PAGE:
Standby is an incredibly simple server that just delivers a page saying your site will be back shortly. That's all!
Use it in your deployment scripts to put up a placeholder page on the port number of your node app while you are migrating data or performing other tasks that can't be done while the site is up.
The standby page will automatically refresh until your site comes back.
The URL in the browser does not change, so the user typically gets the page they wanted once the site is back up.
How to Install
npm install -g standby
How to Use
To display a standby page on port 3000:
standby start 3000
To stop displaying a standby page on port 3000:
standby stop 3000
To substitute your own static content in place of our standby page:
standby start 3000 --content=/path/to/my/assets/folder
The page displayed to the user will be
index.html in the content folder.
Note that you need to stop
standby before launching your app again.
Standby uses files in
/tmp/standby to keep track of what's already running. We use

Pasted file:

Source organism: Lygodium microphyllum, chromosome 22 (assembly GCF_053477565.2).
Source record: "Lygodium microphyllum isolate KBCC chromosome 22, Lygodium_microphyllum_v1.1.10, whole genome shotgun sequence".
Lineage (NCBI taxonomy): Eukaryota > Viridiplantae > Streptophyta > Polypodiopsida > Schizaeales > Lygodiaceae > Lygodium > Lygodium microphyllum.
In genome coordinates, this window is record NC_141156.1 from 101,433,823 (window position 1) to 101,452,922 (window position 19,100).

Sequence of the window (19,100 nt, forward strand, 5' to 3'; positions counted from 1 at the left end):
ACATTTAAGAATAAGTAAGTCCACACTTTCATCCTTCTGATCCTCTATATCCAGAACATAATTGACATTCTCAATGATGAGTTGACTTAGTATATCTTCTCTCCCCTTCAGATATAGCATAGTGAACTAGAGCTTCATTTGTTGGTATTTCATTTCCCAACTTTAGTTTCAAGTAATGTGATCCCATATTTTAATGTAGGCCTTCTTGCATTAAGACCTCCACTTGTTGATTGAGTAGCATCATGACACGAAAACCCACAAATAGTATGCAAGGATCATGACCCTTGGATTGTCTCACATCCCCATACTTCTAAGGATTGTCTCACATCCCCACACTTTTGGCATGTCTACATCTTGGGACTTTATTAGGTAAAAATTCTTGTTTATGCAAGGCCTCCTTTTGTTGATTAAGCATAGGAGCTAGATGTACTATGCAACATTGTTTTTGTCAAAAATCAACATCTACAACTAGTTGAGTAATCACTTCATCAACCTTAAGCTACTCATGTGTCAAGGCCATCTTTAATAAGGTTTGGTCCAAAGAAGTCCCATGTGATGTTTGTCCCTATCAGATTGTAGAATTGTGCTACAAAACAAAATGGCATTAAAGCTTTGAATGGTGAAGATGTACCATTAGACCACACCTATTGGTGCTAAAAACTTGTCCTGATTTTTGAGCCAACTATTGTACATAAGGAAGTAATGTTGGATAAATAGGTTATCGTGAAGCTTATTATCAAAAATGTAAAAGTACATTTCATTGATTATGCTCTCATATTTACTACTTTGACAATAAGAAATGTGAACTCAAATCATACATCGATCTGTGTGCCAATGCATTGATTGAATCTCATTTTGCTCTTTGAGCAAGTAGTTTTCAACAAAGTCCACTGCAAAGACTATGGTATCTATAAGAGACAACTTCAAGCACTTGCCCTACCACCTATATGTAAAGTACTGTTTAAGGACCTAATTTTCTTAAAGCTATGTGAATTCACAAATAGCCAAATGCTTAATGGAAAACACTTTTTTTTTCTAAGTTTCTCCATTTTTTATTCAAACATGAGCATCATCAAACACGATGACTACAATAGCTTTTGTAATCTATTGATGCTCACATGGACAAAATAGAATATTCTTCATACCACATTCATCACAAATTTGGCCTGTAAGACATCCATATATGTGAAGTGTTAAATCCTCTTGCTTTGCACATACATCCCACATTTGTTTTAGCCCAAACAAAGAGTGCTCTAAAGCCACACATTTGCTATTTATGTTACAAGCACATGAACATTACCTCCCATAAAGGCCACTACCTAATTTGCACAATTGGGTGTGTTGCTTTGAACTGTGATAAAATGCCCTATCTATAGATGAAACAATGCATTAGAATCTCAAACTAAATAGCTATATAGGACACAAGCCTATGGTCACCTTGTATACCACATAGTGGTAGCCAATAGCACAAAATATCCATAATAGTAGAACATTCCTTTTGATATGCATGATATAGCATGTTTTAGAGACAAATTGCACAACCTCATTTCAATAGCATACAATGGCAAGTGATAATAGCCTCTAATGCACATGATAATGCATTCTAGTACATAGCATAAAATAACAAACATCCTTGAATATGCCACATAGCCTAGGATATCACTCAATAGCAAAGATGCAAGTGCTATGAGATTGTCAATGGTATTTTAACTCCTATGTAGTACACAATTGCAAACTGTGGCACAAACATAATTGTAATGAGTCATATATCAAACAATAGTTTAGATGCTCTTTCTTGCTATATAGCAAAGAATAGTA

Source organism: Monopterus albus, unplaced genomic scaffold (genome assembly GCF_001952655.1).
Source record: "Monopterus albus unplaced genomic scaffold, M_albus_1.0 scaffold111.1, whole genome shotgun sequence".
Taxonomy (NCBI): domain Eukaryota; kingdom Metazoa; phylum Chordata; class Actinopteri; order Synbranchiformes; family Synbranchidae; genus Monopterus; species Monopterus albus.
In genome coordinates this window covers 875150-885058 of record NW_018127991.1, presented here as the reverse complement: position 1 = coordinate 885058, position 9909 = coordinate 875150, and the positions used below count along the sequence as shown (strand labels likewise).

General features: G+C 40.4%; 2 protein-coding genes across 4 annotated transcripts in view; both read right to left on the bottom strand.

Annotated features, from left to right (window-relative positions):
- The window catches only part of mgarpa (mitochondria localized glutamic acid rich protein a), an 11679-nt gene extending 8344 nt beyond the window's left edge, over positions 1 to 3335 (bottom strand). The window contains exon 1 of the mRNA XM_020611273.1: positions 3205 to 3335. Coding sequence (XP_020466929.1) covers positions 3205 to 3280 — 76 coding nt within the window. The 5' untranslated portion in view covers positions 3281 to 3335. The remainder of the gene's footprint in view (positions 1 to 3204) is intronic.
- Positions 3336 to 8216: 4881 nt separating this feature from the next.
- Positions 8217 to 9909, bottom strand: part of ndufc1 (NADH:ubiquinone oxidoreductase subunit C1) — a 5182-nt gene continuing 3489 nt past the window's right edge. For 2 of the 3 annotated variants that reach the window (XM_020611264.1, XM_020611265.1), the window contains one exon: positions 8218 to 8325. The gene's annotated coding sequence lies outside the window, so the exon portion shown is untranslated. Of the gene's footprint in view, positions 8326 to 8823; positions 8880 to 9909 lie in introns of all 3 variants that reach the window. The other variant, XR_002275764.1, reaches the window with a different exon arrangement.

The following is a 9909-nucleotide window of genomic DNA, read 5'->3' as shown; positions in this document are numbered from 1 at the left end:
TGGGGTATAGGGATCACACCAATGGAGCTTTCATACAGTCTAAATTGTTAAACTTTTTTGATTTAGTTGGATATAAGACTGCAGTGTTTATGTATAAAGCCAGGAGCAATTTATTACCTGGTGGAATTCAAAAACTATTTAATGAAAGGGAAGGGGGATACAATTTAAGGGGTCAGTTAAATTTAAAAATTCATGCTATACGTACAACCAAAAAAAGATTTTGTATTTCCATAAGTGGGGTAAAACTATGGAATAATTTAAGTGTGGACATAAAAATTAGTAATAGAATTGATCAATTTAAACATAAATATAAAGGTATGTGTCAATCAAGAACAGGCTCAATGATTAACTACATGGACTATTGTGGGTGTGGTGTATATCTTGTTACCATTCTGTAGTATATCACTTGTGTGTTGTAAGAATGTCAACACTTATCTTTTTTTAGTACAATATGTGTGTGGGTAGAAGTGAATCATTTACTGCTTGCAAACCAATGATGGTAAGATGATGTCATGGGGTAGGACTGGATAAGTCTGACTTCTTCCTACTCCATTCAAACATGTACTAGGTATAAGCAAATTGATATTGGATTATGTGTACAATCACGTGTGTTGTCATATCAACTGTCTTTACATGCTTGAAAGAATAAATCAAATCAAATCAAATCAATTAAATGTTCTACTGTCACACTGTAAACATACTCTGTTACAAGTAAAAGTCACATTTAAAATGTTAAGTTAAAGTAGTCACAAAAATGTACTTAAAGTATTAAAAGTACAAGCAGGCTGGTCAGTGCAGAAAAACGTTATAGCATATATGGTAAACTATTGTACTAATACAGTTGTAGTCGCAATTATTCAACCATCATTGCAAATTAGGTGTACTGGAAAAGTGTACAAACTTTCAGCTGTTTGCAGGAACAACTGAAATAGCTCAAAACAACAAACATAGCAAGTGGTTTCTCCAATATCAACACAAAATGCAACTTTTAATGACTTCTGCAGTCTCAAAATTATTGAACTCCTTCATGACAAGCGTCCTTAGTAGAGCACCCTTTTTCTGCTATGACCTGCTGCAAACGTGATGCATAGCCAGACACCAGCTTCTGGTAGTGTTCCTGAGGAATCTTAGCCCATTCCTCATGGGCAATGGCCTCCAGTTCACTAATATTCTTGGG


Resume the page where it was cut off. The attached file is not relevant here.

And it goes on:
/tmp rather than
/var/run because we hardly ever launch node apps as root.
You need node and npm, of course. That's about it.
Standby and Stagecoach
Althogh you can use
standby without it, we had stagecoach in mind when we wrote it.
stagecoach makes it easy to deploy one or more node apps to an Ubuntu server without a lot of fuss.
standby is a good companion piece for use during temporary downtime such as during data migration.
About P'unk Avenue and Apostrophe
standby was created at P'unk Avenue for use with sites built on Apostrophe, an open-source content management system built on node.js. If you like
standby you should definitely check out apostrophenow.org. Also be sure to visit us on github.
Feel free to open issues on github.